Son of Saul

This is a harrowing drama about a Jewish man enslaved in a death camp – forced to help dispose of the massacred bodies. When he witnesses the murder of a young boy he takes for his son, Saul seeks to give him a proper burial under the ever-present watch of the Nazi guards.

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Rarely does a film come along with the boldness to challenge its audience to this degree. While the subject matter is clearly inherently challenging, the other best known films on this topic at least offer a glimmer of optimism in their bleakness which is hard to find in Son of Saul. There is just enough hope to sustain narrative impulse, but it takes us to places not touched by Schindler’s List, Sophie’s Choice or The Pianist, including to the gas chambers themselves.

Yet in spite of the horror, it doesn’t linger on this unduly. Shot in a narrow format, the camera barely moves from Saul’s face with most of his surroundings appearing out of focus. The few cuts and handheld camera work add to the naturalism in a film which tries hard not to stray into fantasy or movie shorthand.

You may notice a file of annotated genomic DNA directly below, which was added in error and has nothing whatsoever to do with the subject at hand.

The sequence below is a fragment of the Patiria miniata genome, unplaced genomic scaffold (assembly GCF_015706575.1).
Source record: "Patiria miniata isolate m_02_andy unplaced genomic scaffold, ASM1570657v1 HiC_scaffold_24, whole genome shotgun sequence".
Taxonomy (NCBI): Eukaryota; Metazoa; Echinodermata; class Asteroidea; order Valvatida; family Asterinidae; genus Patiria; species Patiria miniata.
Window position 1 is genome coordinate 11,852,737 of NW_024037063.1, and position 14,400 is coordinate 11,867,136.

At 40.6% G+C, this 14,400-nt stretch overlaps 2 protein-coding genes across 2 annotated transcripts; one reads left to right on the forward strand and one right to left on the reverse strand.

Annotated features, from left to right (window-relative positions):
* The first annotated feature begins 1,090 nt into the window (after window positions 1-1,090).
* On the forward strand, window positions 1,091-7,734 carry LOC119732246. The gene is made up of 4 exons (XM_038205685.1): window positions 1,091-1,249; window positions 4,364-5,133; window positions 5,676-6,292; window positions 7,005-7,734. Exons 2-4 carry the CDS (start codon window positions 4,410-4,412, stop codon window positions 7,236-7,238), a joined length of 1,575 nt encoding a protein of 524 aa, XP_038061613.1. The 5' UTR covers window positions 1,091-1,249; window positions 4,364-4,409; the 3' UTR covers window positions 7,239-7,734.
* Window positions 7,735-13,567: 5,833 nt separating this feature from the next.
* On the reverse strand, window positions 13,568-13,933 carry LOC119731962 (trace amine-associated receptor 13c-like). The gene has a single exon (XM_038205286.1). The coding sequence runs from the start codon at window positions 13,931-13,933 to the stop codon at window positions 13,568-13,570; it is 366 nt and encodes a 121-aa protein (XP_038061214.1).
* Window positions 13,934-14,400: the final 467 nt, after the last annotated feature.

The central activity of the film – Saul’s quest to give his son a proper Jewish burial – is not the most obviously pressing task for a man in his situation. It runs the risk of making him less sympathetic to those of us not inclined to place such importance on ritual and the afterlife – particularly as he pursues his aim to the exclusion of all else, even the well-being of his fellow prisoners.

But in this I was reminded of Memento. Leonard Shelby’s task of hunting down his wife’s killer is a largely futile one, unlikely to bring him any satisfaction. The importance of the task is not in its fulfilment but in having a goal to work towards – a reason to keep on living. And to apply a cold rationalism to someone who has lost everything and endured unimaginable horror is to miss the point. The futility of his task only serves to remind us of the futility of his situation.

Hungarian actor Géza Röhrig perfectly captures the expression of a man who has become numb to the misery around him as he tries to find meaning under the most meaningless of circumstances. Under the masterful direction of László Nemes this creates one of the most compelling and memorable films of recent years.

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One response to “Son of Saul

  1. Pingback: The Goblin Awards 2016 | Screen Goblin·

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